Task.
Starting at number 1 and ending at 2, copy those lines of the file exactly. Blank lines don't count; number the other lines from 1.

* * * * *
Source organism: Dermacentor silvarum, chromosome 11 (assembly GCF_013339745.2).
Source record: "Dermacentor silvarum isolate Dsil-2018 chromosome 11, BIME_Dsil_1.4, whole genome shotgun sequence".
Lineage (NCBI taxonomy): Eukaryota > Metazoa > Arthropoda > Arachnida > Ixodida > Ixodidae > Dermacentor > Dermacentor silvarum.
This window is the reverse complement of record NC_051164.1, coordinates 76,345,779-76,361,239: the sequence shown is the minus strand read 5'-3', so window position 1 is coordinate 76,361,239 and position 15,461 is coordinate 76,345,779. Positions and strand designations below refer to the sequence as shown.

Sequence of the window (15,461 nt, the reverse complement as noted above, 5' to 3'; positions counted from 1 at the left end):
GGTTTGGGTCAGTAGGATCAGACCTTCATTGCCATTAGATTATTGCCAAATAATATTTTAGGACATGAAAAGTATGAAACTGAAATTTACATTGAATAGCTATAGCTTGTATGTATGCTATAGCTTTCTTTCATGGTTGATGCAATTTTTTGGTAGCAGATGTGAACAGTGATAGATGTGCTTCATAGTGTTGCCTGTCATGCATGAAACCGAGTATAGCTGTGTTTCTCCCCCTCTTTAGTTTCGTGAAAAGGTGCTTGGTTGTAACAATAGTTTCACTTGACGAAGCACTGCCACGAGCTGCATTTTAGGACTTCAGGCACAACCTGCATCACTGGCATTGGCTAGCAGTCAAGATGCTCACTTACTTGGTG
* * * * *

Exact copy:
Source organism: Dermacentor silvarum, chromosome 11 (assembly GCF_013339745.2).
Source record: "Dermacentor silvarum isolate Dsil-2018 chromosome 11, BIME_Dsil_1.4, whole genome shotgun sequence".